The Galaxy Note 7 is hot on the heels right now in the market, and while Apple’s iPhone 7 on its way to get its fair share next month. That doesn’t mean it is Samsung’s time now, because it comes with all the downsides as well the upsides, though, and appears that Samsung has received something of a ding after a YouTube video surfaced to show its Note7 having its screen scratched all too easily, even though it features Gorilla Glass 5 protection. That’s what where the Corning responded to this in a new style.
The Galaxy Note 7 with Corning’s Gorilla Glass 5 said to be making it more difficult to break than previous generations, 3 and 4. Well, that’s even better when you’re building smartphones, but while it’s more difficult to break, what about knife scratching?
However, the Galaxy Note 7 is the only one smartphone that come featuring Gorilla Glass 5. A YouTube video by Zack from JerryRigEverything appears to show the Note 7 having its screen scratched by a metal pack with a rating of 3 on the Mohs scale of hardness. Standard glass sits somewhere around 5 to 6 on the same scale, so scratching the screen using a pick that has a rating of 3 is not good news. In fact, it should be impossible.
The same YouTube has already presented the similar scratch tests on devices typically using GG4 (Gorilla Glass 4), it usually takes a 5 or 6 hardness pick before scratches occur. For some context, as Zack notes in the video, a glass from Corning that appears to scratch much more easily than its predecessor is acceptably undeniable news, but the “scandal” may have gotten blown a little out of proportion.
In the Galaxy Note 7 scratch test video, non-removable marks are visible on the screen from a pick as low as 3. Based on this evidence, many have jumped to the conclusion that increasing Gorilla Glass 5’s shatter-resistance has come at the price of weakening its power. The folks at Corning were contacted and asked that obvious question, why and what’s going on? The likely answer is a simple one. The phone wasn’t being scratched at all. The pick was failing apart. What does it means?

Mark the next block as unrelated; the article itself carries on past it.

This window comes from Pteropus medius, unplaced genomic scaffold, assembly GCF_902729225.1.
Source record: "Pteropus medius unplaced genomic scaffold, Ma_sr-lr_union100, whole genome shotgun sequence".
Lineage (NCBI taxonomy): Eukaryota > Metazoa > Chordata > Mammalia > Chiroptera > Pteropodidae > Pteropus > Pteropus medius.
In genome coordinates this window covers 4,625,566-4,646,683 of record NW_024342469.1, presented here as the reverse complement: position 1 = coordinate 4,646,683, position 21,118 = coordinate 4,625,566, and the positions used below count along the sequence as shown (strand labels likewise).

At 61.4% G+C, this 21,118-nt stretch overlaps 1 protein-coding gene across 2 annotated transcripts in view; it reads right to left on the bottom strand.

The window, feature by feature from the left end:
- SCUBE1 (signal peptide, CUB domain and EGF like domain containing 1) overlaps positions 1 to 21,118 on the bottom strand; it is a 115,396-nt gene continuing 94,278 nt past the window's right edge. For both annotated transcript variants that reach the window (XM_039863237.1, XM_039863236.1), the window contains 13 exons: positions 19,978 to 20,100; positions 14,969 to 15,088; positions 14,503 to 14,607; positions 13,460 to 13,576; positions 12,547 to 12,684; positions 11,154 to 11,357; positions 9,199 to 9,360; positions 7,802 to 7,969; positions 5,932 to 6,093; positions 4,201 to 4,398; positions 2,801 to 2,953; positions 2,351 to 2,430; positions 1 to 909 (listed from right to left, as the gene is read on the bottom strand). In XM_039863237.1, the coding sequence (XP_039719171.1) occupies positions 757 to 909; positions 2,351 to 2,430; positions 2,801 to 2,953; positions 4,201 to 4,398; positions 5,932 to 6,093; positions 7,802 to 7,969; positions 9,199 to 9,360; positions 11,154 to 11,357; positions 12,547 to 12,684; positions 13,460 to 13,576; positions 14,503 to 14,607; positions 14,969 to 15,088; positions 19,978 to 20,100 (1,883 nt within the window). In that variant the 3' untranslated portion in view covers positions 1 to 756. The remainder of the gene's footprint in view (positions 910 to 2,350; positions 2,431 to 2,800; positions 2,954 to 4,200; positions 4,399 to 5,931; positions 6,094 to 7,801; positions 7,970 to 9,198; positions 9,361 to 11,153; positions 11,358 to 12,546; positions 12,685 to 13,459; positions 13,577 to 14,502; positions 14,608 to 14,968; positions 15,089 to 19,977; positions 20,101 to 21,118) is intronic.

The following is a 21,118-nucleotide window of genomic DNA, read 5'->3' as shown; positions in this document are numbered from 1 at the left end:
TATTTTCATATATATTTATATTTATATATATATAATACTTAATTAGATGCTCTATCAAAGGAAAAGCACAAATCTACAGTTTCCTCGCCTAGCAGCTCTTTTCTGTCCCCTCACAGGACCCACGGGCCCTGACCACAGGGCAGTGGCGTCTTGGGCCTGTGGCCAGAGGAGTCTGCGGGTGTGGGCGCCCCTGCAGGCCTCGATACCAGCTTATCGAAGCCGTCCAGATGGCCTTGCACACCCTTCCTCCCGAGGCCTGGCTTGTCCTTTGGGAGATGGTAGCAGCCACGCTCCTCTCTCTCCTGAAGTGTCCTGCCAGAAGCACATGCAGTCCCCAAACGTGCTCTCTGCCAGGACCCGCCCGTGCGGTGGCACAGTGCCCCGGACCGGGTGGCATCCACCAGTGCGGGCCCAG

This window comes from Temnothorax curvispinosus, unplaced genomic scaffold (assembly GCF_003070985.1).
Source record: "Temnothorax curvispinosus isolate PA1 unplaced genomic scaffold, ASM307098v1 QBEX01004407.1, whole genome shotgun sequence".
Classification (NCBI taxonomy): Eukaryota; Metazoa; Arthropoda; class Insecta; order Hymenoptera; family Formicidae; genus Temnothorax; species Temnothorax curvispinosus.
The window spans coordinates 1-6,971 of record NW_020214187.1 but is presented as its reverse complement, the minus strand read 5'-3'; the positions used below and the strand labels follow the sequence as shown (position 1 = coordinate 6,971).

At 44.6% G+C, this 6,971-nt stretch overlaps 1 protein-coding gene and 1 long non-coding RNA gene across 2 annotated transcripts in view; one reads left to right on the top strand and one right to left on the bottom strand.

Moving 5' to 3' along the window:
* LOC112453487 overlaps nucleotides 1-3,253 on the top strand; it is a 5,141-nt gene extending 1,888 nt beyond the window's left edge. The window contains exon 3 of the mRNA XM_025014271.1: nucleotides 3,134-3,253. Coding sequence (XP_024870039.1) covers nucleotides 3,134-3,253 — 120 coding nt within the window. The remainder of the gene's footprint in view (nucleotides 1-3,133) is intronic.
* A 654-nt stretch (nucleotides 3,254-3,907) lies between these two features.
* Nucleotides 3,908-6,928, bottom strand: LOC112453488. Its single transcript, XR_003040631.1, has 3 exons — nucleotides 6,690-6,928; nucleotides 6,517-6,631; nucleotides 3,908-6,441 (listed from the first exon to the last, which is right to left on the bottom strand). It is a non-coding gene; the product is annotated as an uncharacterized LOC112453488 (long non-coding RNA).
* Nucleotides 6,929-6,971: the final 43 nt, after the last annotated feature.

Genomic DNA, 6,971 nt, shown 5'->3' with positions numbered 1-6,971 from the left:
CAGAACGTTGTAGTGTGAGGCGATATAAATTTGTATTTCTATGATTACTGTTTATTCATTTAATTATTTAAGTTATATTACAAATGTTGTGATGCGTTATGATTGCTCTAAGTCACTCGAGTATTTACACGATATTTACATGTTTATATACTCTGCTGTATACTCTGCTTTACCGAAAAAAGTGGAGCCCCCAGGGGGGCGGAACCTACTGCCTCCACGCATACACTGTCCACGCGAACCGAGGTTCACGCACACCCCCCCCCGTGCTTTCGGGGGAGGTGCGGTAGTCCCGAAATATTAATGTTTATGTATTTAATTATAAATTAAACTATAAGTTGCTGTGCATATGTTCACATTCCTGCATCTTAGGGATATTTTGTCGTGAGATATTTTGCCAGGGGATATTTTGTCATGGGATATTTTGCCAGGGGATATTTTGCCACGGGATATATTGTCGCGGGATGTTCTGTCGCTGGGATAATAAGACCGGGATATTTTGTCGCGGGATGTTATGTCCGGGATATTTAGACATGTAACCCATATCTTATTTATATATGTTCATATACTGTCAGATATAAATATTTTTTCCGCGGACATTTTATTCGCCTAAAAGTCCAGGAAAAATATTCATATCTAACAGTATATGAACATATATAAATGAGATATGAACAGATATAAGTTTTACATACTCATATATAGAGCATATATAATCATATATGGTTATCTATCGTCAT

The hardness pick that was used in the video was a 3, that’s considerably softer than the glass material. Oftentimes when you have a softer material like that, and depending on what kind of loads you have used, you tend to see material transfer on the test substrate.
Material transfer on the test substrate is not necessarily a scratch but it can appear to the untrained eye as a pretty visible scratch. We don’t know whether or not that is what is being seen in the video. Certainly in the testing we’ve done internally, we don’t see that issue at all with similar picks on the Mohs hardness scale.
Also went into further detail, but the upshot is that they don’t quite believe that their screen was getting scratched at all, but rather it was actually breaking the pick that was being used to try and scratch it. Showing off that the pick was apparently leaving residue on the screen itself, making it look a bit it was scratched. If it’s a residue, that can be easily removed, so simply wiping the screen wouldn’t be enough to clean it. According to Corning for now.
May be the unit being tested would be faulty, and a relatively soft pick could be capable of scratching glass is suspicious, let alone Corning’s fancy super-touch glass. But again, glass still shouldn’t scratch like that. It depends on your thoughts and feelings and we likely never have an answer that will please everyone for the time being, no, the Galaxy Note 7 does not have its own screengate phenomenon. Not even one bit.
Do you agree with the fact that it’s technically not a scratch matter? If so, to avoid the display glass damage on your phone, buy a case, get a screen protector and please, avoid scratching your new Galaxy Note 7 with a soft metallic pick. Otherwise?
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